Karen Gillan, Vincent Price and William Castle feature in Dead By Dawn 2014
- Colin Robertson
- 31 March 2014
The horror festival will screen a mixture of new releases, short films and established classics
If you’re a fan of horror and all things dark, you’re probably pretty bummed around this time of the year, as April is not an especially spooky month: the clocks have gone forward, giving us sunlight until 8pm or so (at least in theory), and spring has officially sprung.
But horror film fans have a reason to be cheerful come the end of the month, as Dead By Dawn, Scotland’s annual horror film festival, kicks off its 21st edition from Thu 24–Sun 27 Apr. Hosted in partnership with Edinburgh’s Filmhouse, the festival bills itself as an ‘annual feast of horror fun’, and has something for everyone… assuming everyone likes horror films, that is.
Suitably enough, not only is 24 April the first day of the festival, it is also the centenary of horror film legend William Castle’s birth, and Dead by Dawn will celebrate it with two special screenings of his films: House on Haunted Hill (the original, of course, from 1959 featuring the great Vincent Price) and Mr Sardonicus (1961). Both screenings will feature a live introduction from Castle’s daughter, Terry, who will Skype in from her home in California.
The festival also features several UK premieres, including Karen Gillan’s new film, Oculus, about a woman trying to prove her brother innocent of murder by exposing a supernatural phenomenon, and Chocolate Strawberry Vanilla, a black comedy about a lonely ice cream van driver’s obsession with a television soap actress. Antoine Barraud's existential pot-holing yarn Les Gouffres, Takashi Miike's anti-bullying project Lesson of Evil and Daniel Stamm's 'let's play a game' thriller 13 Sins will also receive their debut UK outings, while other programme highlights include Gerard Johnstone's ghost story Housebound, Eiji Uchida's bonkers-looking hammer horror Greatful Dead and documentary shocker Killer Legends, the new film from Josh Zeman and Rachel Mills (Cropsey).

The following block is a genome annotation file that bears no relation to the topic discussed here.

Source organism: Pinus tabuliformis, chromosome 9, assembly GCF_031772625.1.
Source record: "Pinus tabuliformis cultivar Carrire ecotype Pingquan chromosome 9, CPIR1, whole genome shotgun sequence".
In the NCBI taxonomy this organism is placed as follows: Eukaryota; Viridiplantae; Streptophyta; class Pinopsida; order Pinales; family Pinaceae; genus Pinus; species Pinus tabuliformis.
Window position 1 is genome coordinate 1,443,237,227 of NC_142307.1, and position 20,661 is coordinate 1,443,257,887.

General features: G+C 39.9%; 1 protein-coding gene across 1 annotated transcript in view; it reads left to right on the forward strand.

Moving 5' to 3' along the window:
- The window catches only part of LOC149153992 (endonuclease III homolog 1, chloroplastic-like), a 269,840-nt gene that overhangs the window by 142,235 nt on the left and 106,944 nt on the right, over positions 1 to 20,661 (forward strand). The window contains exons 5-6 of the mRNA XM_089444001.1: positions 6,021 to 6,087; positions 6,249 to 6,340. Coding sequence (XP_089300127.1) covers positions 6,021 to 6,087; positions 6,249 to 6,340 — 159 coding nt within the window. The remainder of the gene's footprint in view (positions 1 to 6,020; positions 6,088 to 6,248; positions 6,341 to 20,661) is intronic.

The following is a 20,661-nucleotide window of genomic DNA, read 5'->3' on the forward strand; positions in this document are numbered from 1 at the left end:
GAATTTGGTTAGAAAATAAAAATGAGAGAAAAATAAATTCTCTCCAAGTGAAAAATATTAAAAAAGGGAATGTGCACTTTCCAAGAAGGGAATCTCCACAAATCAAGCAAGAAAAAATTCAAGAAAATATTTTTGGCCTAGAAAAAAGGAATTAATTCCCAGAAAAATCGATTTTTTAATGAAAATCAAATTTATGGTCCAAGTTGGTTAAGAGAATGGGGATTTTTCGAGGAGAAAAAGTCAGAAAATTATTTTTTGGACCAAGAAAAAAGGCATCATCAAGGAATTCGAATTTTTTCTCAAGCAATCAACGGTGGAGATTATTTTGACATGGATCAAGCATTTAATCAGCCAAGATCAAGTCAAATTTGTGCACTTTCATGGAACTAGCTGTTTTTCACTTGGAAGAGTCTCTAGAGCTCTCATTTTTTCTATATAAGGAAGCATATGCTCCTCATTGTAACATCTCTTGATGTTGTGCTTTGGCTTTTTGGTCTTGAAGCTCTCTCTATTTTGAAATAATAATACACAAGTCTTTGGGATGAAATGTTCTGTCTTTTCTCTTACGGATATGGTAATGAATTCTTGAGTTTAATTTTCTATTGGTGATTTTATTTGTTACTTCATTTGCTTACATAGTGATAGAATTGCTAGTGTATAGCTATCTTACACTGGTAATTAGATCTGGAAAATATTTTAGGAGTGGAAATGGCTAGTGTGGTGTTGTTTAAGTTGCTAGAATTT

However, if new school horror isn’t your bag, there’s something for classic horror movie fans too, with a selection of the best of the genre from the last 50 years, including Friday the 13th, Candyman, Twilight Zone: The Movie and The Howling.
Arguably the most esoteric offering the festival has is a presentation of School of Shock: Pain and Pleasure in the Classroom Safety Film which will be introduced by film writer and programmer Kier-La Janisse. It is a selection of the most notorious films from the sub-sub-genre of ‘classic-era’ classroom films made from the 1940s–1980s, featuring heavy-handed looks at subjects such as drug abuse, veneral disease, and how to stop a paedophile. Being safe has never looked so terrifying.
All screenings take place at Filmhouse. passes are £75 for the entire four days, which are available at the Filmhouse box office, or online at www.filmhousecinema.com